I’m just going to start this little blog post and then send it out into cyberspace, knowing that I’ll have to come back and rewrite or add or possibly even turn it into a book. Who knows?
But I just got done reading the blog of one of my former students, Abbie Reynolds (yes, I know I just pushed her blog the other week; can I help it if she’s good?), and specifically this post, and I have to say: it just tickled the crap out of me.
I didn’t raise Abbie. Was only intimately involved in her and her family’s life for a period of five or so years (though we have kept in touch, proof of which is the 5,000,000 reference letters I’ve written and still write for this chick). But in reading that blog post I felt an overwhelming sense that I had somehow contributed something worthwhile to her life. I can say that because she refers to me in the post (“Grammar Nazi” – which, honestly, should be more like “Punctuation Nazi”). And, because she reads my blog and maybe learned a little somethin’-somethin’ from moi. But that’s beside the point.
The point is, I have spent hours pouring into the lives of other people, most of whom were students between the terrible ages of 12 and 18, many of whom, I am proud to say, I still keep in touch with. When my life ends, and the accomplishments I’ve racked up are counted, the few things that will mean the most to me will be the legacy I leave my wife, my kids, and my students. I pray that I can be the kind of man that leaves people better for having met me, the kind of man that sees that part of humanity that God called “very good” when He was done creating it. I pray that I can invest into the lives of other people and enjoy watching that investment pay off, not in any direct way (I don’t particularly care to be mentioned by name in award acceptance speeches, especially after seeing “In & Out” with Kevin Kline), but in the fact that the folks I’ve invested in go on to lead meaningful lives.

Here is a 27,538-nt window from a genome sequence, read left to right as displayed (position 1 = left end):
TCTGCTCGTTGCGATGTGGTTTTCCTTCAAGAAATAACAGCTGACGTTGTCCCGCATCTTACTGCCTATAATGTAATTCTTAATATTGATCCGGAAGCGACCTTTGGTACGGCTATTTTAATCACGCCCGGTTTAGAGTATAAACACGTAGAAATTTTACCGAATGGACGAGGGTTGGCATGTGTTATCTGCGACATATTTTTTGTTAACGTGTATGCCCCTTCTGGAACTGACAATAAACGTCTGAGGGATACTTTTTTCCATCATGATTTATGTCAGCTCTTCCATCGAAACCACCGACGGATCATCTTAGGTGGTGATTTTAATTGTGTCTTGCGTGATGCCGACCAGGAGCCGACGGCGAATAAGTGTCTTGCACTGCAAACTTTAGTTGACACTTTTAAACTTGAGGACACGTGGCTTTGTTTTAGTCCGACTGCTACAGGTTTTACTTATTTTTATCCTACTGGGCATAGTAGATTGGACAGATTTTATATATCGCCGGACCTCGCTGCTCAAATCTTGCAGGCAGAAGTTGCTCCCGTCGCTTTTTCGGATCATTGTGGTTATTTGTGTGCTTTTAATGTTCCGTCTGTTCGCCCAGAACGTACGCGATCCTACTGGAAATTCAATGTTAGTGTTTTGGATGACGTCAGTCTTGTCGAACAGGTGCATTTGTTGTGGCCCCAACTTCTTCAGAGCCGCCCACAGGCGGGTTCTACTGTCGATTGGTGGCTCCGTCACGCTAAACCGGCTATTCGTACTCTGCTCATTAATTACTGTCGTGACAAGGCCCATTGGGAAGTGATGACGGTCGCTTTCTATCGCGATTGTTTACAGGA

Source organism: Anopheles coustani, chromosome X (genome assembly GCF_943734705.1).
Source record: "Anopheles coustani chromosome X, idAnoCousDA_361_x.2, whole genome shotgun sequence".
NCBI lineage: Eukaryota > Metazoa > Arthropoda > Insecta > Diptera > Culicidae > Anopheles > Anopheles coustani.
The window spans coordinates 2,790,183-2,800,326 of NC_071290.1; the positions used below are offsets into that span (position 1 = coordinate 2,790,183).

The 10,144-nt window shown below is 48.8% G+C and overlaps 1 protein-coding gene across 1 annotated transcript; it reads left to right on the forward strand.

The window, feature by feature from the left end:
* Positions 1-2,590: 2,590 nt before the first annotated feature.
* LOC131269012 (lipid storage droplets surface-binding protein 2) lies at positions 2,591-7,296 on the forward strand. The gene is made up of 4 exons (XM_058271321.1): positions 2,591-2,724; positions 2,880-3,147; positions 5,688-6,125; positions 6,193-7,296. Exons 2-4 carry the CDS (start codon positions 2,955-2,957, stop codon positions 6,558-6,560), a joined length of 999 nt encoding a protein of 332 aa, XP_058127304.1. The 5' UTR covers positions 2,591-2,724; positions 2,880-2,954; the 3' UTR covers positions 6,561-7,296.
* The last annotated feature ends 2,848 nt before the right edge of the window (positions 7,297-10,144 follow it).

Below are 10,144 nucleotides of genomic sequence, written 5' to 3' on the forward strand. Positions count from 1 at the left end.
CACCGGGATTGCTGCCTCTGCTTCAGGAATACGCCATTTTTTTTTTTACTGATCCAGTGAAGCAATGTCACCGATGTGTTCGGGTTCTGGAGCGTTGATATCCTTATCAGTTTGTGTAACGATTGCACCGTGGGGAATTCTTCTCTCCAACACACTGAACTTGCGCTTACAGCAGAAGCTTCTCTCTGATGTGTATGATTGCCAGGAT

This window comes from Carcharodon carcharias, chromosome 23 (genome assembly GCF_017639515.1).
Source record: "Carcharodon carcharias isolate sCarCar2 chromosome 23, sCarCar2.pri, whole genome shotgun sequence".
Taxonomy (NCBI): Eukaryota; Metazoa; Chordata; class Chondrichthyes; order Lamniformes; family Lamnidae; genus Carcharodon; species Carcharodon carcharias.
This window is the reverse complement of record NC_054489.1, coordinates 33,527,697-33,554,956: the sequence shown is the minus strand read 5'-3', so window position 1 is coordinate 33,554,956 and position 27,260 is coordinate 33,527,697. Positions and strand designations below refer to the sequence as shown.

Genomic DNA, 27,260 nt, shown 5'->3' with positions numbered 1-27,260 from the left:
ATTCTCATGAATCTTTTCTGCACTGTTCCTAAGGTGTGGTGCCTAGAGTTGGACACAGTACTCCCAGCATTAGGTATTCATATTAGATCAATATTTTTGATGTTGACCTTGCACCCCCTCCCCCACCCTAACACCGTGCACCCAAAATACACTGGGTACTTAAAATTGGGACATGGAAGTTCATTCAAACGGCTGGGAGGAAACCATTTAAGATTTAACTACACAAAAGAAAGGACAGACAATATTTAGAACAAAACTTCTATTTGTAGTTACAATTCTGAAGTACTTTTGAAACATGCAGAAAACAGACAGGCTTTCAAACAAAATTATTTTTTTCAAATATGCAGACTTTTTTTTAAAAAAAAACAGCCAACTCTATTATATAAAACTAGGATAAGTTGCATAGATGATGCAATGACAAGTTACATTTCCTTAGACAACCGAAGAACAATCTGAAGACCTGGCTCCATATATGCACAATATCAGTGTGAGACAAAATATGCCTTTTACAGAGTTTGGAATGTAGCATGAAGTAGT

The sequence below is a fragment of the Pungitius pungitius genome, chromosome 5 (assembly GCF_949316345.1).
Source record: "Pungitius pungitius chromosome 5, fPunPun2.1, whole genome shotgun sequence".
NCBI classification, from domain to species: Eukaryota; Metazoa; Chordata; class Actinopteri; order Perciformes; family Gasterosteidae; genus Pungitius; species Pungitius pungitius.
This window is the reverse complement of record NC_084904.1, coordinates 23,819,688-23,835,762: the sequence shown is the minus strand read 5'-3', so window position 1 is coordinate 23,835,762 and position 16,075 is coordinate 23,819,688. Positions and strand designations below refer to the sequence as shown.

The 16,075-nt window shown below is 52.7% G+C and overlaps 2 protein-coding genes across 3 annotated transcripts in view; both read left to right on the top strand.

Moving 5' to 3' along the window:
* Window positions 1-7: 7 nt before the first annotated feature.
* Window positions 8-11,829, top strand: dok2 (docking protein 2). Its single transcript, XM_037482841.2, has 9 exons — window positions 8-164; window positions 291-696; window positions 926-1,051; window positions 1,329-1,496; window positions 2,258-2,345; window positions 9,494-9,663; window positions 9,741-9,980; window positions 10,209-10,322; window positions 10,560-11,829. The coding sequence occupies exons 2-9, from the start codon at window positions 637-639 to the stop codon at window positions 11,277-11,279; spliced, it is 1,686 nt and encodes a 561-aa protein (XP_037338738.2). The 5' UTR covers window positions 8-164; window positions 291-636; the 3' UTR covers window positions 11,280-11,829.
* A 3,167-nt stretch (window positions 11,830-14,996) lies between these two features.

I know that people make choices, and that there are going to be times when someone elects to do other than what I (or their parents or friends or family) would hope; but I still believe, at the end of the day, that a generation of mature, insightful, thoughtful individuals might be the best legacy that I could ever leave.
What do you think? What makes a lasting legacy?